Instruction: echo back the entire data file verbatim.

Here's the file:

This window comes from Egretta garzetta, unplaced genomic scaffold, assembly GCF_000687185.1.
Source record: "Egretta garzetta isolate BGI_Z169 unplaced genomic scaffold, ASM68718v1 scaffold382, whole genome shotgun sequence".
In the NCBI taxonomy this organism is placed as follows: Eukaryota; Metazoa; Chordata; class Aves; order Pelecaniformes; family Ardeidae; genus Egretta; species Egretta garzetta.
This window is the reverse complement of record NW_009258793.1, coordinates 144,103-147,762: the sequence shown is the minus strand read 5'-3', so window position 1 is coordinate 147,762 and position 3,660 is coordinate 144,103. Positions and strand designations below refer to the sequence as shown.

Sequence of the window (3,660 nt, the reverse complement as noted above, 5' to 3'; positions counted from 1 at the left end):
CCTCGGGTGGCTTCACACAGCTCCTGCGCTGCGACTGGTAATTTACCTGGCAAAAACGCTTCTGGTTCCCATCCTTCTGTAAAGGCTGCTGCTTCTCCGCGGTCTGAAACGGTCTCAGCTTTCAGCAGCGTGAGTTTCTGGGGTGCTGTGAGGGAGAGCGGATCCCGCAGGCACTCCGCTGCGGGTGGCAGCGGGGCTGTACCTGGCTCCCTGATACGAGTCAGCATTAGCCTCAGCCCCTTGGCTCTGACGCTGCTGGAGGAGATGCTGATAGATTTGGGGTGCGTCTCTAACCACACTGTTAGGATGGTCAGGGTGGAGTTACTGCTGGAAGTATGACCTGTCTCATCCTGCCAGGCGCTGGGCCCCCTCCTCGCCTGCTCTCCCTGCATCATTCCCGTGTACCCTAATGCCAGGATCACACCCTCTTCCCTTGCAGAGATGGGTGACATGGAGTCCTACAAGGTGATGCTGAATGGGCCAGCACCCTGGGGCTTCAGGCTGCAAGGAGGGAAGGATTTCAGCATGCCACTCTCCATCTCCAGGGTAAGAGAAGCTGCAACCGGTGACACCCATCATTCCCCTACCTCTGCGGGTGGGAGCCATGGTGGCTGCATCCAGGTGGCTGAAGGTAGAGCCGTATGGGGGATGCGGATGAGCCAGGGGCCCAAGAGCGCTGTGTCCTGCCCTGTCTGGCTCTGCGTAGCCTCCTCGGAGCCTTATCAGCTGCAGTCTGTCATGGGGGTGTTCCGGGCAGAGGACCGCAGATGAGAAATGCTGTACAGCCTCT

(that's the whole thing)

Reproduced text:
This window comes from Egretta garzetta, unplaced genomic scaffold, assembly GCF_000687185.1.
Source record: "Egretta garzetta isolate BGI_Z169 unplaced genomic scaffold, ASM68718v1 scaffold382, whole genome shotgun sequence".
In the NCBI taxonomy this organism is placed as follows: Eukaryota; Metazoa; Chordata; class Aves; order Pelecaniformes; family Ardeidae; genus Egretta; species Egretta garzetta.
This window is the reverse complement of record NW_009258793.1, coordinates 144,103-147,762: the sequence shown is the minus strand read 5'-3', so window position 1 is coordinate 147,762 and position 3,660 is coordinate 144,103. Positions and strand designations below refer to the sequence as shown.

Sequence of the window (3,660 nt, the reverse complement as noted above, 5' to 3'; positions counted from 1 at the left end):
CCTCGGGTGGCTTCACACAGCTCCTGCGCTGCGACTGGTAATTTACCTGGCAAAAACGCTTCTGGTTCCCATCCTTCTGTAAAGGCTGCTGCTTCTCCGCGGTCTGAAACGGTCTCAGCTTTCAGCAGCGTGAGTTTCTGGGGTGCTGTGAGGGAGAGCGGATCCCGCAGGCACTCCGCTGCGGGTGGCAGCGGGGCTGTACCTGGCTCCCTGATACGAGTCAGCATTAGCCTCAGCCCCTTGGCTCTGACGCTGCTGGAGGAGATGCTGATAGATTTGGGGTGCGTCTCTAACCACACTGTTAGGATGGTCAGGGTGGAGTTACTGCTGGAAGTATGACCTGTCTCATCCTGCCAGGCGCTGGGCCCCCTCCTCGCCTGCTCTCCCTGCATCATTCCCGTGTACCCTAATGCCAGGATCACACCCTCTTCCCTTGCAGAGATGGGTGACATGGAGTCCTACAAGGTGATGCTGAATGGGCCAGCACCCTGGGGCTTCAGGCTGCAAGGAGGGAAGGATTTCAGCATGCCACTCTCCATCTCCAGGGTAAGAGAAGCTGCAACCGGTGACACCCATCATTCCCCTACCTCTGCGGGTGGGAGCCATGGTGGCTGCATCCAGGTGGCTGAAGGTAGAGCCGTATGGGGGATGCGGATGAGCCAGGGGCCCAAGAGCGCTGTGTCCTGCCCTGTCTGGCTCTGCGTAGCCTCCTCGGAGCCTTATCAGCTGCAGTCTGTCATGGGGGTGTTCCGGGCAGAGGACCGCAGATGAGAAATGCTGTACAGCCTCT